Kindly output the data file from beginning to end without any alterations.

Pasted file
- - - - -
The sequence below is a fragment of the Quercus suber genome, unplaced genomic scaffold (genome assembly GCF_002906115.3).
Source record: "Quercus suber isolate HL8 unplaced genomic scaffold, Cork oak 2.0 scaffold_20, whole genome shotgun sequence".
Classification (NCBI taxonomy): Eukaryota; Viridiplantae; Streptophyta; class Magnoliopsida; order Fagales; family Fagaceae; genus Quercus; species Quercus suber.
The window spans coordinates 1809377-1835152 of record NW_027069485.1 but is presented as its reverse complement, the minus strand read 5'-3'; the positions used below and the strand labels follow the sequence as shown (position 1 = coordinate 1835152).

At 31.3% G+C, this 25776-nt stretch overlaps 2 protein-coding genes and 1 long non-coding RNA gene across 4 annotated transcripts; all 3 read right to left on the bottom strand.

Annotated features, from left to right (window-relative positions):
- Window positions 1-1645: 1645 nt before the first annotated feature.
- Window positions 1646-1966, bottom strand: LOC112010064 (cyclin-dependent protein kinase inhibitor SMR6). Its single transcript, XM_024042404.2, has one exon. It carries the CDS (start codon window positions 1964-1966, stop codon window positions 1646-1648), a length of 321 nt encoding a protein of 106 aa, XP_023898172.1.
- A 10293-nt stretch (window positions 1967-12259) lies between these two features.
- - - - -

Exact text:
The sequence below is a fragment of the Quercus suber genome, unplaced genomic scaffold (genome assembly GCF_002906115.3).
Source record: "Quercus suber isolate HL8 unplaced genomic scaffold, Cork oak 2.0 scaffold_20, whole genome shotgun sequence".
Classification (NCBI taxonomy): Eukaryota; Viridiplantae; Streptophyta; class Magnoliopsida; order Fagales; family Fagaceae; genus Quercus; species Quercus suber.
The window spans coordinates 1809377-1835152 of record NW_027069485.1 but is presented as its reverse complement, the minus strand read 5'-3'; the positions used below and the strand labels follow the sequence as shown (position 1 = coordinate 1835152).

At 31.3% G+C, this 25776-nt stretch overlaps 2 protein-coding genes and 1 long non-coding RNA gene across 4 annotated transcripts; all 3 read right to left on the bottom strand.

Annotated features, from left to right (window-relative positions):
- Window positions 1-1645: 1645 nt before the first annotated feature.
- Window positions 1646-1966, bottom strand: LOC112010064 (cyclin-dependent protein kinase inhibitor SMR6). Its single transcript, XM_024042404.2, has one exon. It carries the CDS (start codon window positions 1964-1966, stop codon window positions 1646-1648), a length of 321 nt encoding a protein of 106 aa, XP_023898172.1.
- A 10293-nt stretch (window positions 1967-12259) lies between these two features.